Jaisalmer is a small fort town in the heart of India’s Thar desert that dates back to the 12th century. The town itself is pretty close to the Pakistani border, but soon after arriving we traveled 30kms closer, through a few police checkpoints, to a secluded desert camp. From there, Cindy ticked off yet another item from her bucket list; riding camels over desert sand dunes. Cindy enjoyed the sunset ride so much that we came back for a second helping at sunrise (which, on account of the discomfort involved, Sam decided would be the last time he ever gets on a camel).
At night the desert camp put on an elaborate (and a little elongated) traditional Rajasthani dance and musical performance. Our fellow guests in the audience consisted of the British friends we mentioned in our previous post and two dozen curious locals. This made for an experience that felt quite genuine, although at times a little awkward (especially when we were being stared at or photographed). With a bit of humor, though, the four of us foreigners had a lot of fun.
As we drove back to Jaisalmer we got a sense of how it came to be known as India’s ‘golden city’. The sandstone fort city (the oldest living fort in the world) rises out of the desert and under the midday sun the fort, buildings and surrounding sand all have a distinct golden look. Inside the fort we toured the large city palace and a few beautiful Jain temples. However, what we enjoyed most was wandering through the busy streets, which are filled with restaurants, guesthouses and vendors (a point of difference in Rajasthan, since all the other forts are museums open only to day ticket holders). We found the best view of the fort, however, was from the rooftop restaurants and bars outside, where we enjoyed a few nice meals.
Our last night in Jaisalmer was the eve of Sam’s 30th birthday and, with the generous help of Sam’s family, we marked the occasion in style, staying at a beautiful boutique five star hotel within the grounds of its own desert fort. The staff at the hotel did all they could to make our one night of luxury memorable, offering us a free room upgrade, delivering a birthday cake at midnight and surprising us after our beautiful dinner with a room full of flowers and candles.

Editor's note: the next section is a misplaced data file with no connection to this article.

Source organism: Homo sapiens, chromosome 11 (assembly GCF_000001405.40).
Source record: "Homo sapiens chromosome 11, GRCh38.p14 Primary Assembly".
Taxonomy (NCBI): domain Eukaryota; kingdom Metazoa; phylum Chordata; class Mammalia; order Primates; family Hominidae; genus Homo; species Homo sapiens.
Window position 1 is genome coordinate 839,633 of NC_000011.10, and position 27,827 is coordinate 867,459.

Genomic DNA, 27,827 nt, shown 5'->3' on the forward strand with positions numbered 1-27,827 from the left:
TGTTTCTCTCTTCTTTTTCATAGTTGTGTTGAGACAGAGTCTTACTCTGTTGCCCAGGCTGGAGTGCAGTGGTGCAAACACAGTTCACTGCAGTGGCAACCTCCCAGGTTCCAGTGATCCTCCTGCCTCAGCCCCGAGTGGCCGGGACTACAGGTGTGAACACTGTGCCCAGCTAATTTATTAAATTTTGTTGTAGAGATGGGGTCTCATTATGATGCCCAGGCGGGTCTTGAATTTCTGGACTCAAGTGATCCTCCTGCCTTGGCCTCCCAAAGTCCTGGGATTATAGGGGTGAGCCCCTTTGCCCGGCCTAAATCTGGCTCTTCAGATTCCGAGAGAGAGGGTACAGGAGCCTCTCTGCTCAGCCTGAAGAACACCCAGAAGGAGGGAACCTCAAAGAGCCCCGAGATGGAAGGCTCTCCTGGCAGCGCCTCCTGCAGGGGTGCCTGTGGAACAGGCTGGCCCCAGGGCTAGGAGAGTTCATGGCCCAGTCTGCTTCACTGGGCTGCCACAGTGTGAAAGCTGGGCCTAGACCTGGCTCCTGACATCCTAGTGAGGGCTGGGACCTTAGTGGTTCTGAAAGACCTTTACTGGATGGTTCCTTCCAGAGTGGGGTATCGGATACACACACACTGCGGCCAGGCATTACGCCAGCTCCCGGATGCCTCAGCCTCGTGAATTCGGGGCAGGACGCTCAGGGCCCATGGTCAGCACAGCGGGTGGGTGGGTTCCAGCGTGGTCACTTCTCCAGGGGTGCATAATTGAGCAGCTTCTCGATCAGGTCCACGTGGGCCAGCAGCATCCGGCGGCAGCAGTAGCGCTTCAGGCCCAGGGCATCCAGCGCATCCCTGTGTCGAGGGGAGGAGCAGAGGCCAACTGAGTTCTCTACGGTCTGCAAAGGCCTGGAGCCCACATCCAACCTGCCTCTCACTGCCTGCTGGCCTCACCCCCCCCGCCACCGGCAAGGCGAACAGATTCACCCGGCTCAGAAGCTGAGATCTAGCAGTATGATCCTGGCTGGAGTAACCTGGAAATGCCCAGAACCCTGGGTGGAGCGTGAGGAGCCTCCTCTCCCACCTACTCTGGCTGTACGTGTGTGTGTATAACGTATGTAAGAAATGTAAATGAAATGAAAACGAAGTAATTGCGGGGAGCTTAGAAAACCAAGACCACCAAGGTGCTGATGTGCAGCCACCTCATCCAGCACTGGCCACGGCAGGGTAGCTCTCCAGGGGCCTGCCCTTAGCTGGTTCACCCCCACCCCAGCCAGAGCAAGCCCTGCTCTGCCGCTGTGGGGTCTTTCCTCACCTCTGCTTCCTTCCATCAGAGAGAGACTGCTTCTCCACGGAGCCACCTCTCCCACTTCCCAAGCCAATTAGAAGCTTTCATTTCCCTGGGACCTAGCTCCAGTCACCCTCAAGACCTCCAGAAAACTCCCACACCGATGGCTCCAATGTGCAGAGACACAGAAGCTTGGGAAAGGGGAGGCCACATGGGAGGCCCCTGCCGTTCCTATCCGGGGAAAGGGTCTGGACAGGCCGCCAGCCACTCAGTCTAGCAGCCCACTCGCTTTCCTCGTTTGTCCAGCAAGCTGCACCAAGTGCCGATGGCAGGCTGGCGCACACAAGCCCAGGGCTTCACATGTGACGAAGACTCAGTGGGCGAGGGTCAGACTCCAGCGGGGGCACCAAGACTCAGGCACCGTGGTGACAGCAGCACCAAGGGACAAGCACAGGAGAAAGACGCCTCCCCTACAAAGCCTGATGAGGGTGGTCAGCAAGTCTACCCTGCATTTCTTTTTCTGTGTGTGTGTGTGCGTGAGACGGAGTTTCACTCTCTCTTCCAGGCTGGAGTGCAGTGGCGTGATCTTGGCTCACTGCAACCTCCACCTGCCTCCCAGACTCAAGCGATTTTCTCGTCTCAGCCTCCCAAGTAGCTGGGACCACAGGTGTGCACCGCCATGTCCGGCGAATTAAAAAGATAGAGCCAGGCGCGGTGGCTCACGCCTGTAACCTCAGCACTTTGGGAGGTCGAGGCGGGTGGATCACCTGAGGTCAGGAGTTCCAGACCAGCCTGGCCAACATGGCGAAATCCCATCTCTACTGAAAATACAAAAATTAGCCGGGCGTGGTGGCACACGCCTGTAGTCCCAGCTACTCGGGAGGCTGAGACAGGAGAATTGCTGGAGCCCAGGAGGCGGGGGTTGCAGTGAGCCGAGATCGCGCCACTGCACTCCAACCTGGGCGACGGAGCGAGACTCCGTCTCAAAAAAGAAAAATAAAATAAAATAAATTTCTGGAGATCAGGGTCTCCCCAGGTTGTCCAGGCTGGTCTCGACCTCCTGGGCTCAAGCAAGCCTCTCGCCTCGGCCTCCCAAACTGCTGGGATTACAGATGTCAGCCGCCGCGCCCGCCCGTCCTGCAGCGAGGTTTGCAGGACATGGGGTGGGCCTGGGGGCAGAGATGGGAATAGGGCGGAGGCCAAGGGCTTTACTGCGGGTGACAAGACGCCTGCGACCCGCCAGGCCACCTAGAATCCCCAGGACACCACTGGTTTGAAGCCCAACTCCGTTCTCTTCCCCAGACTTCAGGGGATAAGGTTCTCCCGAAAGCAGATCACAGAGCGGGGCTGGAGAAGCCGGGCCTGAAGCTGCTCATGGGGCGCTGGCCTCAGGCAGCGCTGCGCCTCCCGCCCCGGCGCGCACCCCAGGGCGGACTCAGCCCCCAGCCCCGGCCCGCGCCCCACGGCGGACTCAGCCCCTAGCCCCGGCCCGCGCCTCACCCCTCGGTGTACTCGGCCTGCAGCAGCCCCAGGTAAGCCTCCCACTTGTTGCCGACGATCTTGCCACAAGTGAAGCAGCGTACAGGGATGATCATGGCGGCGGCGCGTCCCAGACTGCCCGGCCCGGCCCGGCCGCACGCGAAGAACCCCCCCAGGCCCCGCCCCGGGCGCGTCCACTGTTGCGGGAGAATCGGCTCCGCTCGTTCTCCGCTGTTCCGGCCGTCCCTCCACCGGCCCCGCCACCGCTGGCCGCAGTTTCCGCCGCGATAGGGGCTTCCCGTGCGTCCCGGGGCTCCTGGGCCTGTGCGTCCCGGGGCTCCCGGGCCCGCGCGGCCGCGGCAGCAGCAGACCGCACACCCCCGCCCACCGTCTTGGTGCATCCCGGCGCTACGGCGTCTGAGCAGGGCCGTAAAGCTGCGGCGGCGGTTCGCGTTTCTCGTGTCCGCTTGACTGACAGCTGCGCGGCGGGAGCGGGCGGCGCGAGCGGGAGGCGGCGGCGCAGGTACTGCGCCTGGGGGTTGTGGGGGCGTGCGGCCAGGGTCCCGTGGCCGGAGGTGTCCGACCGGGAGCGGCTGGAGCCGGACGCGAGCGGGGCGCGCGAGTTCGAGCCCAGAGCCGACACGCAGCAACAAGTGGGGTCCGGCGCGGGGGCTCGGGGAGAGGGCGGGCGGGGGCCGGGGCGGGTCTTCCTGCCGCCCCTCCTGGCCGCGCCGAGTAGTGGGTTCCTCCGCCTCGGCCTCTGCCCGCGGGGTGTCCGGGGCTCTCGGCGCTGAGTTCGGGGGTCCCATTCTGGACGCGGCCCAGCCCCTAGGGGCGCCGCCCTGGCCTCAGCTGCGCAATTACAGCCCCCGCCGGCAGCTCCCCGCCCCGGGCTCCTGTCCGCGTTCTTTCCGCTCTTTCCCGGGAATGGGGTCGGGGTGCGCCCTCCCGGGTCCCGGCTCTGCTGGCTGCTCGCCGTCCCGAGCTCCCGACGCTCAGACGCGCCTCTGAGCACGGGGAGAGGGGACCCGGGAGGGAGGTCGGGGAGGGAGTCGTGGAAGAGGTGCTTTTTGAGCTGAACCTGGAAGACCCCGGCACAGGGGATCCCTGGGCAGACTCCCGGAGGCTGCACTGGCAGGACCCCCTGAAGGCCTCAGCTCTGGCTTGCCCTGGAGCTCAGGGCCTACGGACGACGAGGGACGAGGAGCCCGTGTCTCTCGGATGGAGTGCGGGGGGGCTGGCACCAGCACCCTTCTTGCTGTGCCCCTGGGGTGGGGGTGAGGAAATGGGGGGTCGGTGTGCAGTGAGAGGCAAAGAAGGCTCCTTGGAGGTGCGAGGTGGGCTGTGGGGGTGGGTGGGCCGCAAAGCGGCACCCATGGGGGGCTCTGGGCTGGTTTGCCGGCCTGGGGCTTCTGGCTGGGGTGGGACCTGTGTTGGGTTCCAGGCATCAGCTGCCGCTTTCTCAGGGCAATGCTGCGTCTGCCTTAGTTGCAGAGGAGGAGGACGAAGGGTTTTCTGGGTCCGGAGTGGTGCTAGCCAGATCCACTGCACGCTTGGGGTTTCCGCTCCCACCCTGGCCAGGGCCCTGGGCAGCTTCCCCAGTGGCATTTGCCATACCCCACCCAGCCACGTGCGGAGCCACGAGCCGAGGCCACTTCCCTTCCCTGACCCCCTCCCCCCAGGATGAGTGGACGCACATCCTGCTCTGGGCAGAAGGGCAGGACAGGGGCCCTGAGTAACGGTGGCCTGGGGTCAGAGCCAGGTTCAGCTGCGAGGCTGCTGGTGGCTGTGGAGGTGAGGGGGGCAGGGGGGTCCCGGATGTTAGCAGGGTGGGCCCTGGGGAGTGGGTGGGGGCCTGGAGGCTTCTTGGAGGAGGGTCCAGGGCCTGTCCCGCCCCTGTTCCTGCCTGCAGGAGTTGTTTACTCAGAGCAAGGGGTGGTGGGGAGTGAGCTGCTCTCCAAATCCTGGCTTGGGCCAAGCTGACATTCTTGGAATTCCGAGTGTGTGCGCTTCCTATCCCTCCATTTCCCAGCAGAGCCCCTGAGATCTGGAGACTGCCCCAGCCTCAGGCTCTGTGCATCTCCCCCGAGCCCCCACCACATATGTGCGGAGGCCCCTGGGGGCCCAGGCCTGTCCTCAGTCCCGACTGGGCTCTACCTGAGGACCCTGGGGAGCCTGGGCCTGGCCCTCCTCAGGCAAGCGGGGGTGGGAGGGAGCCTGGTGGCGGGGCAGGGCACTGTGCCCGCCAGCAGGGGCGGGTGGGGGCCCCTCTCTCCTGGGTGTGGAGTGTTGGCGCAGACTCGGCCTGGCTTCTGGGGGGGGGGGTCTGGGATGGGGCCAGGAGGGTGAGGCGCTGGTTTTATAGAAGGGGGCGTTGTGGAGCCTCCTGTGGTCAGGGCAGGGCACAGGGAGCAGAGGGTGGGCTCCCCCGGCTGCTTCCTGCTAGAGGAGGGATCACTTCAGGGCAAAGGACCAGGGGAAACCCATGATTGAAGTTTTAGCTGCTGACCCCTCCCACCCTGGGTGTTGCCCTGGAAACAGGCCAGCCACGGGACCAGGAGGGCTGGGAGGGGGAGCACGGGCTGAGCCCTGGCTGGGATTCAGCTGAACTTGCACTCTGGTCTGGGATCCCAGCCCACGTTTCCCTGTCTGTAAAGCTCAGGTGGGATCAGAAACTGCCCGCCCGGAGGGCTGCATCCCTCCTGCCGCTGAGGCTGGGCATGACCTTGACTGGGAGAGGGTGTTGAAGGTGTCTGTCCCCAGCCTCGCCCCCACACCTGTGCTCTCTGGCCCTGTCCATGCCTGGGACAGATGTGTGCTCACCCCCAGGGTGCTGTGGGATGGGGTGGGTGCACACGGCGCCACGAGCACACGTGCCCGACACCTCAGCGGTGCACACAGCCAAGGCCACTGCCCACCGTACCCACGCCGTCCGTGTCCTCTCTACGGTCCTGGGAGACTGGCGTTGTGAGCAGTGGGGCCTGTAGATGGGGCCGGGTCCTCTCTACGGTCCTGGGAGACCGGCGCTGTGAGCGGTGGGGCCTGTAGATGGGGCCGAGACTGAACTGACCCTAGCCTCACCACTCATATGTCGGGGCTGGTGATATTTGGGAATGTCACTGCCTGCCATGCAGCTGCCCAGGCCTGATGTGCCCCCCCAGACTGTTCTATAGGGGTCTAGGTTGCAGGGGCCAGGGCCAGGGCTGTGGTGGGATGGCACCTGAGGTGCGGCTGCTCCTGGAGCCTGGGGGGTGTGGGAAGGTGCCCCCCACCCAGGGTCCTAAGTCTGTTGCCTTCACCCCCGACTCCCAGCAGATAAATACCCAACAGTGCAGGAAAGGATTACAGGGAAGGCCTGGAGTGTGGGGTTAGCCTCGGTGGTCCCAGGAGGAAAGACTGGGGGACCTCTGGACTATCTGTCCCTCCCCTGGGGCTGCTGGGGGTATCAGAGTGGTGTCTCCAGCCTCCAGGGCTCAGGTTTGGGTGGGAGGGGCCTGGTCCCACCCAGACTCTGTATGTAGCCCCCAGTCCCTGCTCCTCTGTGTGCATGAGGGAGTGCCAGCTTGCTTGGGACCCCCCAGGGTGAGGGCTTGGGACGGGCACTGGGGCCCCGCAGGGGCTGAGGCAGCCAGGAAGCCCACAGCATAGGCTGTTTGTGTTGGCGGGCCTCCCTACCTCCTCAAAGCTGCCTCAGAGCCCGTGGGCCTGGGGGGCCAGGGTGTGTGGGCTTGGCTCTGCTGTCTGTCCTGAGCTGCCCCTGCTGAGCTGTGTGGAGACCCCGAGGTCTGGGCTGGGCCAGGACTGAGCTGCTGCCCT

After a relaxing birthday morning and afternoon in five star luxury, we put our backpacks back on and boarded a very one star overnight bus to our next destination, Udaipur. The city, built around a beautiful lake, features several palaces and $1000+ per night hotels, and has regularly been chosen as an exotic film location, most famously in the Bond film Octopussy. Our accommodation was certainly not one of the more glamorous in town, but it was perfectly located and offered amazing lake views from both our room and the rooftop bar. The main attraction in town, the huge city palace that took us two hours to walk through, was just next door.
To get the best view of the city palace, and Udaipur generally, you need to get on the water. We chose the priciest option, leaving from the grounds of the city palace, circling the iconic Taj palace hotel in the middle of the lake, then stopping at another island palace (Jag Mandir) to take some nice pictures before returning to the city palace just after sunset.
While in Udaipur we visited most of the other tourist hotspots, including the beautiful (but less glamorous) Fatah Sagah and a popular museum built in an old Haveli (fancy word for mansion). We also talked our way into being allowed to have a drink at the most glamorous hotel we’ve ever seen, the Oberoi Ubervillas. We spent the rest of our time in Udaipur wandering through its many lane ways and eating at some really nice rooftop restaurants. Doing this, we found it easy to see how Udaipur has earned a reputation as India’s most romantic city (even easier when we tried to ignore the still omnipresent holy cows and their not so holy sh!t).
From Udaipur we headed north to Delhi and Agra. Many backpackers would have taken the 20-hour train ride, but we were more than happy to pay a premium to fly.
After a 16-hour ‘first class’ train ride from Khajuraho we arrived in Jaipur at 1am feeling pretty grotty and exhausted. Just as well we had decided to splurge on two nights in a reliably clean, comfortable room at an Ibis hotel.